“Hey! Welcome to the ranch, we’ve been expecting y’all. ’Course, we weren’t expecting that.” He waved in the direction of the vanished Cadillac.
“Dude, what happened? Who was that?”
Ally elbowed him. “That’s none of our business.”
The amiable werewolf laughed. “It’s okay, I don’t mind. Don’t ask Cade about it, though. I think we just lost another nanny. Anyway, my name’s Shawn.”
Seth introduced himself and everyone else. When he got to Ally, Shawn looked her over with unabashed interest. “You’re the girl who lives with three wolves. I didn’t realize you’d had a pup yourself. Seth’s your cousin, right? So Declan’s your mate?”
She understood his assumption, but the bluntness caught her off-guard.
Dec put a hand on her shoulder. “She’s not mine, and she hasn’t had a pup. She looks this young naturally.”
Shawn gaped. “How old are you?”
“Holy crap! You look eighteen!”
“All right, Shawn, show some fucking tact.”
The new voice belonged to a werewolf with beautiful yellow hair, more reminiscent of a lion’s mane than a wolf’s coat. The smile he gave them looked uncomfortable, as if he didn’t wear it very often.
“This is Michael Wargman, Cade’s lieutenant and the one who keeps the rest of us in line.” Shawn made the introductions all over again. “Michael, can you believe she’s never had a pup?”
“Ally, I apologize for Shawn. There’s no filter between his brain and his mouth.” Shawn ducked as Michael took a swipe at the back of his head.
She couldn’t help laughing, disarmed by the redhead’s humor and obvious lack of fear. “It’s all right. I get that reaction a lot.”
Wargman looked nothing like his younger brother Nick, the Houston Alpha. He was taller, bigger and broader. The hard, sharp angles of his face combined with his bulk to give him an intimidating air.
Shawn and Michael offered to help the guys unload the truck. Ally left them to it. She didn’t lift heavy loads in front of others.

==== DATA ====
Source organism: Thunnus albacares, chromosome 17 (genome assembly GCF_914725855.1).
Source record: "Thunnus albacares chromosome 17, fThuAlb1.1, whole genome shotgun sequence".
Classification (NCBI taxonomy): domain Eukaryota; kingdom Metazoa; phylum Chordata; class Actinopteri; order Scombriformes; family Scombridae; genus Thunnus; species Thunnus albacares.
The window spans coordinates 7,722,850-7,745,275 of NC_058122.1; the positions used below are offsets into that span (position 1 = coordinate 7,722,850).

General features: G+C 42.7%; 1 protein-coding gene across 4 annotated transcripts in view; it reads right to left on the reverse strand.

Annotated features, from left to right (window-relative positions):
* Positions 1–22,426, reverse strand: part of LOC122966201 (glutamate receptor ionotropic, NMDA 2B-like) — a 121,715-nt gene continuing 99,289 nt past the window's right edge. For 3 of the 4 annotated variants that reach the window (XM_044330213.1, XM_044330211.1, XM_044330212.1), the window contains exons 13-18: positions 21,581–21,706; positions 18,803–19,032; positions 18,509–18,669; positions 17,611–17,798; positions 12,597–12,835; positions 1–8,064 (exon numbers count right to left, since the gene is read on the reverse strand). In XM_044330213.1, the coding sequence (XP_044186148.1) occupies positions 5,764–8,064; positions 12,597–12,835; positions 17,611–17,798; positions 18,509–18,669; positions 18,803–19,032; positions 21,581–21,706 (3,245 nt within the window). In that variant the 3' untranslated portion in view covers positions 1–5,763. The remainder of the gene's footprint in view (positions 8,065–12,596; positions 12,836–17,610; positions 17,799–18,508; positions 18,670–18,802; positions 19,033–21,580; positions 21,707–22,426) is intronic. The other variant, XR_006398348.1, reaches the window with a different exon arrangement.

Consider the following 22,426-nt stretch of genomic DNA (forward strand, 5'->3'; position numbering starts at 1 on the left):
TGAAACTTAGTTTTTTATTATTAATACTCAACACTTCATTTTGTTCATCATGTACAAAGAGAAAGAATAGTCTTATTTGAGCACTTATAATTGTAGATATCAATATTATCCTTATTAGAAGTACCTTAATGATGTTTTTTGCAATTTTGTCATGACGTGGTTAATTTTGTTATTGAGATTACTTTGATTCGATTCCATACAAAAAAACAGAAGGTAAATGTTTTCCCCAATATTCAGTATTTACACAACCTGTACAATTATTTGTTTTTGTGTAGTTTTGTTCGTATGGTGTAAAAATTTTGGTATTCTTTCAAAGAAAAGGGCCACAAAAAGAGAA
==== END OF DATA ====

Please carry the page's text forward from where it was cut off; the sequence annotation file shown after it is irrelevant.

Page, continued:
The wolves who’d come running earlier had dispersed. The little yard at the center of the compound was empty again, which suited her. She wanted to be alone for a few minutes.
Her stomach unclenched a tiny bit.
She couldn’t be sure they’d done the right thing until they met MacDougall, but simply arriving had already eliminated some of her tension. With any luck Dylan would soon settle in. Then she’d worry about her own future.
He couldn’t imagine anything a four-year-old could do to make a woman of Mrs. Palmer’s age and experience go nuts like that. Becca was rambunctious, a bit spoiled and liked to take her clothes off. Mrs. Palmer knew all that. He asked if there’d been any wolves in the house. Becca and Sindri said no.
If it were up to him, Sindri would be Becca’s permanent caretaker, as the brownie had been his and Carson’s. But Cade was a single wolf raising a daughter on a ranch full of wolves. While no one knew where Becca’s mother was, her maternal grandmother in Savannah had always wanted to raise her. Courts never took sons away from their fathers or their fathers’ packs, but single wolves often lost custody of their daughters. He had to find another nanny.
And he had to get back to his guests. After assuring Baby Girl she hadn’t done anything wrong and he wasn’t angry, he tucked her back into bed, hoping she’d resume her interrupted nap.
Shawn was showing the three wolves their rooms on the other side of the landing.
“We were gonna put you all in these four rooms, but since Mrs. Palmer… Oh, wait, here’s Cade. Cade, this is Seth Guidry, Declan MacSorley, and, um…your nephew, Dylan Fontenot. He looks just like you, doesn’t he? Well, I guess I mean he looks just like Carson, you know?”